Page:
Lady Day: history and origins
The Rev’d Canon Libbie Crossman, Diocesan Chaplain for Anglican Mothers’ Union Australia, tells us about the history and origins of the significant annual Mothers Union event, ‘Lady Day’, including this year’s Lady Day highlights
‘Lady Day’ or to give it its correct title, ‘The Annunciation to the Blessed Virgin Mary’, is usually celebrated by the Church on 25 March each year. In 1897 the Mothers’ Union (MU) formally adopted the feast of the Annunciation to the Blessed Virgin Mary as its yearly day of prayer, intercession and thanksgiving. “The careful positioning of the work and ministry of the MU – in short, its piety – was part of its immense attraction as a platform where so many women of different church parties could meet.”1 This has continued to this day and Mothers’ Union, both in Australia and around the world, continue to gather despite theological or other considerations. From province to province, members gather in small groups in village churches and large assemblies in cathedrals from England, through Africa and even closer to home in Fiji, Tonga, Vanuatu and New Zealand. Accounts of this day each year are regularly published in worldwide Anglican press, and now extensive use is made of social media to highlight the day.
Given the changing dates of Easter, it can be moved so that it is not held in either Holy Week or Easter Week. It is also quite often celebrated on other days close to its proper date at a more convenient time, as happened this year with the service being held in St John’s Cathedral on Wednesday 3 April. Within our Diocese there were several other services held on 25 March to mark Lady Day for those who find it difficult to travel to the Cathedral.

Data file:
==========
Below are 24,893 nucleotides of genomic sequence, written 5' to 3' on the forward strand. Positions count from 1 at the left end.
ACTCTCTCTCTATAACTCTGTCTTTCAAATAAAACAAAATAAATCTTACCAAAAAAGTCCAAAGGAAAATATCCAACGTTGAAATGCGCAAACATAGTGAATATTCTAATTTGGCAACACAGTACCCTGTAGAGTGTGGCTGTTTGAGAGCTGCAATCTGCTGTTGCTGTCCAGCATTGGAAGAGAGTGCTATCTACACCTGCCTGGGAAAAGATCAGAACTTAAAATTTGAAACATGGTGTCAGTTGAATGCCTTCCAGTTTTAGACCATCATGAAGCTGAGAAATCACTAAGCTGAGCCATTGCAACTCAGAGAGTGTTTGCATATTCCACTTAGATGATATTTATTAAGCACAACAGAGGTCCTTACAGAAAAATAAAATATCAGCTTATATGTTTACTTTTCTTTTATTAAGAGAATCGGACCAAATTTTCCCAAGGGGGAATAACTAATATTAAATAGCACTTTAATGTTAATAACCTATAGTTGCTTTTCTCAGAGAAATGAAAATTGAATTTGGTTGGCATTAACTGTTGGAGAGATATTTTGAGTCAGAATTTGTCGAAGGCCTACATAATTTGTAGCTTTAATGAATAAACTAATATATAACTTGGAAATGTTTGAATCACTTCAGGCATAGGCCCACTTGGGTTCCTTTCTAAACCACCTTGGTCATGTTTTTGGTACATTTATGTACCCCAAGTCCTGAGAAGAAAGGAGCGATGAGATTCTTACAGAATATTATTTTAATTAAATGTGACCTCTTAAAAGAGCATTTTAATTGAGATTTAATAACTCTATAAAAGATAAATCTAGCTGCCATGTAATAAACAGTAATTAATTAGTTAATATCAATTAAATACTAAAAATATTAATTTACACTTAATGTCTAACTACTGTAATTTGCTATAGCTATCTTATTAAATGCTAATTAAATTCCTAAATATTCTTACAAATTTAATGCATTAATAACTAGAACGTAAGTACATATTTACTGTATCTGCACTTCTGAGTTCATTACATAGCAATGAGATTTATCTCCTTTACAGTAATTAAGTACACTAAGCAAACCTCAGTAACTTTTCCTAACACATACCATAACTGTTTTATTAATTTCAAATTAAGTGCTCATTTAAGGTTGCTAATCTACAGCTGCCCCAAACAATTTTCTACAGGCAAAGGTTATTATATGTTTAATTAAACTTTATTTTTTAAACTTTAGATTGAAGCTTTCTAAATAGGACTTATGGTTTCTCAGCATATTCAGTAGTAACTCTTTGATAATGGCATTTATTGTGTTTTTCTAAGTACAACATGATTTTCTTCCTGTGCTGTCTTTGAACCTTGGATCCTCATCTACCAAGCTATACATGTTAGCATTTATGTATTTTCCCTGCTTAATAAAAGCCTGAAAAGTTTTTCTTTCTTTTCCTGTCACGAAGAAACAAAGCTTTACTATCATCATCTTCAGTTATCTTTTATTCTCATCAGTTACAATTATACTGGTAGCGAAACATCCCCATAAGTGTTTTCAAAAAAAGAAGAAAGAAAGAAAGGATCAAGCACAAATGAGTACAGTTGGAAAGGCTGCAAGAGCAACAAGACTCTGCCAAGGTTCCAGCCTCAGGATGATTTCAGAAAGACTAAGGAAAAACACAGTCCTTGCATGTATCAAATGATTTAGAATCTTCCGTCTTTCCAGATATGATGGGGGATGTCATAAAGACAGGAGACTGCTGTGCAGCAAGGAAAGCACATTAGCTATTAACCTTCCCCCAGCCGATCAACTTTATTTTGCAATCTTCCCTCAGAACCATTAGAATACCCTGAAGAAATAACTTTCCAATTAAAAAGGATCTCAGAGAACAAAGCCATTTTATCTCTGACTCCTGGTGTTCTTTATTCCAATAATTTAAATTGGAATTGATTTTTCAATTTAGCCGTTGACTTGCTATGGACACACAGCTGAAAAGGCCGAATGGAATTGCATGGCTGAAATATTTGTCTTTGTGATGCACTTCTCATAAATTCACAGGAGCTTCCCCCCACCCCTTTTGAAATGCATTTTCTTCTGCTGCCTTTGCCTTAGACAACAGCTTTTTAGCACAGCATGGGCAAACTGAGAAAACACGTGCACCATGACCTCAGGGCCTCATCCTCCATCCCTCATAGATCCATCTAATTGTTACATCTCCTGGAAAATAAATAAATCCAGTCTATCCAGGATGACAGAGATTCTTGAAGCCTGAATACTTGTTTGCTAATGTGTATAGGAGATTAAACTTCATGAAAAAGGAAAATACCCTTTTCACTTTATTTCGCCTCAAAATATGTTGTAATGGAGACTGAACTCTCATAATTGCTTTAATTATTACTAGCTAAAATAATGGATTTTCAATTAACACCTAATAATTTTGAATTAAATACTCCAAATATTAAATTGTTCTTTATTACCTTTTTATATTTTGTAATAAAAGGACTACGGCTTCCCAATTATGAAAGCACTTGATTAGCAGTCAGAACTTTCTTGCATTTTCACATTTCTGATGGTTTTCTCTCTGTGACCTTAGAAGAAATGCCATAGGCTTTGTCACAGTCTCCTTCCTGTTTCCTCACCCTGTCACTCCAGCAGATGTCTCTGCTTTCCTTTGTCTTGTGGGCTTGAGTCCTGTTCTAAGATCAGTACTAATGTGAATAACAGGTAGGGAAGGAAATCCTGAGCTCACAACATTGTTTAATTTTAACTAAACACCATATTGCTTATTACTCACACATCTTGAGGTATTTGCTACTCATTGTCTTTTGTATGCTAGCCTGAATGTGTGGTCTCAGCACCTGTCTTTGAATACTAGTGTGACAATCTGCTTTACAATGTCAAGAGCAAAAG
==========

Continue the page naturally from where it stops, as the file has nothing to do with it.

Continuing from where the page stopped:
Attending the celebration in St John’s Cathedral this year was our patron, Mrs Kaye de Jersey with well over 200 members from throughout our Diocese attending. The service was presided over by Archbishop Phillip Aspinall and the preacher was Bishop Jeremy Greaves. Bishop Greaves reflected on the age of Mary when she said her ’yes’ to God to bear God’s son. She was much the same age as Bishop Greaves’ teenage daughters. He also compared Mary’s courage to that of Rosa Parks, the African-American woman who refused to move to the back of the bus in Montgomery, Alabama during the bus boycotts, which helped launch the civil rights movement in the United States. Members of Anglican Mothers’ Union Australia (AMUA) processed our Diocesan banner and banners from many parishes throughout our Diocese, which gave a colourful beginning to the liturgy.
At the conclusion of the service the Diocesan President, Mrs Beverley Perry presented The Rev’d Linda McWilliam with a cheque to support Anglicare chaplaincy. The support of Anglicare chaplaincy continues a long-term connection with the caring agencies of the Anglican Church in this Diocese. It was Mothers’ Union at Christ Church, Milton who employed the first community nurse at the beginning of the 20th century. This was to become St Luke’s Nursing Service, which was later absorbed into Anglicare in our Diocese.
Mothers’ Union in this Diocese, as well in other Dioceses in Australia, also supports the work of members in many developing countries including, at present, a Peace and Reconciliation Project in South Sudan that has this year helped bring together members of several Dioceses who have previously been at war. Almost 200 members were flown to Uganda for a retreat and the healing and friendship blossomed. Anglican Mothers’ Union Australia has committed to pay the travel expenses for these members.Jump to next article